Ethics and Biotechnology

Ethics and Biotechnology

Ethics and Biotechnology

Ethics and Biotechnology

Synopsis

The development of biotechnology has produced nothing short of a revolution, both in our capacity to manipulate living things from single plant cells to human nature itself, but also to manufacture brand new life forms. This power to shape and create forms of life has sometimes been described as the power to "play God" and this book is about the ethics of "playing God" in the field of biotechnology. International scholars cover moral dilemmas posed by biotechnology, from the smallest cells through animals to the engineering of human beings.

Excerpt

The development of biotechnology has produced nothing short of a revolution in our capacity not only to manipulate living things from single plant cells to human nature itself, but also to manufacture new life forms almost 'from scratch'. This power to shape and create forms of life has sometimes been described as the power to 'play God'. In this sense the power is not radically different from powers which humans have always possessed and exercised. The dilemma of power is not whether to exercise it-we literally can't help ourselves-but how to exercise it.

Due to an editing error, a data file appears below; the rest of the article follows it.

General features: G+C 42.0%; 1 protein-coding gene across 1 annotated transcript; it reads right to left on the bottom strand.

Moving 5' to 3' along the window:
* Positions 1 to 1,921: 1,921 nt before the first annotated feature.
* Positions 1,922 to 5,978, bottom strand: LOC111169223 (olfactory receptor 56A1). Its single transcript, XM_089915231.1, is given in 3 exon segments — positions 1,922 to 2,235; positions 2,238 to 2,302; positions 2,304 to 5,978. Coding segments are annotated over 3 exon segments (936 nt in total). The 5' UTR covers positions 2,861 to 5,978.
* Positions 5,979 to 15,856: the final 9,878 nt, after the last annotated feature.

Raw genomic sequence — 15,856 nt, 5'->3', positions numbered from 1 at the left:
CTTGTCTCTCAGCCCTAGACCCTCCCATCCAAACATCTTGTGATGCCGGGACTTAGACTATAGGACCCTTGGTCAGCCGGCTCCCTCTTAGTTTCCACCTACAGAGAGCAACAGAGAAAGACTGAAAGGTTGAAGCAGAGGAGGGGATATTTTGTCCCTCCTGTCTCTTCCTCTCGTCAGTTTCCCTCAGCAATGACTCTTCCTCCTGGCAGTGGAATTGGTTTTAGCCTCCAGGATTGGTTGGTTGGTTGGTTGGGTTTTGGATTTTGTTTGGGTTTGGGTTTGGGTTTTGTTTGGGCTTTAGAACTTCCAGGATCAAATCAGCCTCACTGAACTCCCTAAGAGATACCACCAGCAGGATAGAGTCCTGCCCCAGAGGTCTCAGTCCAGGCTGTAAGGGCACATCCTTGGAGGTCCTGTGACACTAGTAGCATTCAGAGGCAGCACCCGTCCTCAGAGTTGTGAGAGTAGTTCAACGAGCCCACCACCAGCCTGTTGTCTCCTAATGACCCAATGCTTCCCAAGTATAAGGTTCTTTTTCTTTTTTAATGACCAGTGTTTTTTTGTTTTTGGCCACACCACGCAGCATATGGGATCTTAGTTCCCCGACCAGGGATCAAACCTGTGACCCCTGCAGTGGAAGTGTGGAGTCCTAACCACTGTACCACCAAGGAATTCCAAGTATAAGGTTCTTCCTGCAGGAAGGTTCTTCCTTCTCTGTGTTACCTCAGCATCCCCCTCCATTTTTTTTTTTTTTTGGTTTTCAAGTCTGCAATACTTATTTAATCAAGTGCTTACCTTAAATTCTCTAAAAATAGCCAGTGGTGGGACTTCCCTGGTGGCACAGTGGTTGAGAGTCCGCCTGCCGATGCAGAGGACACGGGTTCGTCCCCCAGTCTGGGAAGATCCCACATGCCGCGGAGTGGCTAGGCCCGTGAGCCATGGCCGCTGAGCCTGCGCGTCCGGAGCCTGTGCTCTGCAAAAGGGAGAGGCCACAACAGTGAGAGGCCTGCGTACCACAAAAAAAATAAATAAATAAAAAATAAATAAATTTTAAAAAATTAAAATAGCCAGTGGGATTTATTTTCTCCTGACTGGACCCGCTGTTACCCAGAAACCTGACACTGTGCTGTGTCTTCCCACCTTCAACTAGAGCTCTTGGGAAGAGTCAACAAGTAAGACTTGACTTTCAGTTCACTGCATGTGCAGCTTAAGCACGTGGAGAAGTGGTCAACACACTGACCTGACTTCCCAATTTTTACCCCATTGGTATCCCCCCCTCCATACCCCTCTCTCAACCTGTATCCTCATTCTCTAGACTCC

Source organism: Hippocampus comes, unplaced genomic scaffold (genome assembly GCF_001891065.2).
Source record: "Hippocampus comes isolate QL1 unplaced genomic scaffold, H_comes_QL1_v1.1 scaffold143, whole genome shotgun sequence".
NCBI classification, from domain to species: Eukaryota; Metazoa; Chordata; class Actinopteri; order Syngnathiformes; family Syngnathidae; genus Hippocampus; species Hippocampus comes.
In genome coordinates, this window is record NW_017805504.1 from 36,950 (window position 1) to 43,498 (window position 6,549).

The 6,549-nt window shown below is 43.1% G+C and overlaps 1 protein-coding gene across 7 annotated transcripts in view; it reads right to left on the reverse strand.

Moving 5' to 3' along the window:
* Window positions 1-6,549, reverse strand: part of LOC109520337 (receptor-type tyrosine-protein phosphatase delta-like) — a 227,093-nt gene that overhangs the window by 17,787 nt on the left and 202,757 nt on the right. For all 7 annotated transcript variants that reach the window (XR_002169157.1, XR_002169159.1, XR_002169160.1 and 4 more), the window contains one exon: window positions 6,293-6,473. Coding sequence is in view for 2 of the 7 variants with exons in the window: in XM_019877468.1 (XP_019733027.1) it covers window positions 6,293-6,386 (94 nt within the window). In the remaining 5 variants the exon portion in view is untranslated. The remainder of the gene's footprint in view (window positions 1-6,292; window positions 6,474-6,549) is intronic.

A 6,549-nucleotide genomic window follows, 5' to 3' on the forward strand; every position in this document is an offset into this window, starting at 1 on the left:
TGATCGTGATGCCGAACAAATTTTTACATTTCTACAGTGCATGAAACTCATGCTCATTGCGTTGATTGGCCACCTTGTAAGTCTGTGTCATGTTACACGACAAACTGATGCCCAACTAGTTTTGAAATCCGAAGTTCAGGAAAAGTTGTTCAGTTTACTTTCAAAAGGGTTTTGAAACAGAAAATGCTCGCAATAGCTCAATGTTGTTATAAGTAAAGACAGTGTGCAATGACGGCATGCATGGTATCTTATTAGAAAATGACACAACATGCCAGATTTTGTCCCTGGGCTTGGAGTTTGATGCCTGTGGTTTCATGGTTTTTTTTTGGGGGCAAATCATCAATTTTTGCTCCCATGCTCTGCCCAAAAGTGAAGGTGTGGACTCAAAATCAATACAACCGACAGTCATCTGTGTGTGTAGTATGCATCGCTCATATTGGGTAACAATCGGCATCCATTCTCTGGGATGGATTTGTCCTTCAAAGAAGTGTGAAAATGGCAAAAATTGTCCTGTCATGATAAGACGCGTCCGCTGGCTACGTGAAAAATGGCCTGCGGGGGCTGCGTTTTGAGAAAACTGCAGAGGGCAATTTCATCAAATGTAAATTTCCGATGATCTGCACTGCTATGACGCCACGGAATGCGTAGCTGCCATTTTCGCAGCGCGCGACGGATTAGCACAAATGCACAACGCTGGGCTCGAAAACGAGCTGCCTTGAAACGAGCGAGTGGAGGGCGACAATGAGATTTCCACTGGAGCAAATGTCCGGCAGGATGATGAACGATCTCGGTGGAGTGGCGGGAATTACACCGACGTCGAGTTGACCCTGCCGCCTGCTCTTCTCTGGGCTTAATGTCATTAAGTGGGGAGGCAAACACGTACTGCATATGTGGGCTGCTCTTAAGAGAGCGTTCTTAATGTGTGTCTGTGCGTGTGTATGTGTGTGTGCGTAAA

Some would dispute the claim that we cannot help ourselves, but there is an important sense in which all changes to the world from 'the fall of a sparrow' to the creation of a new life form make an irrevocable difference. Since we cannot avoid making a difference, it is our moral responsibility to decide what difference to make. This book is about the ethics of deciding what difference to make in the field of biotechnology. It is a vast field, ranging from plant breeding, agriculture, animal breeding and experimentation to human genetics and genetic engineering. We have not tried to be comprehensive, but in the essays that comprise this book we hope to have illustrated both the extent of the dilemmas posed by biotechnology and their fascination and importance.

Finally and equally importantly we hope and believe that the essays in this volume go some way to helping in the resolution of the moral dilemmas posed by biotechnology or at least to showing why some of them are so intractable.

In 'Modern errors, ancient virtues', Stephen Clark deals with a very important preamble to human biotechnology. Having noted the way in which biotechnology may eventually be used to tailor-make human individuals to our specification Clark points out that

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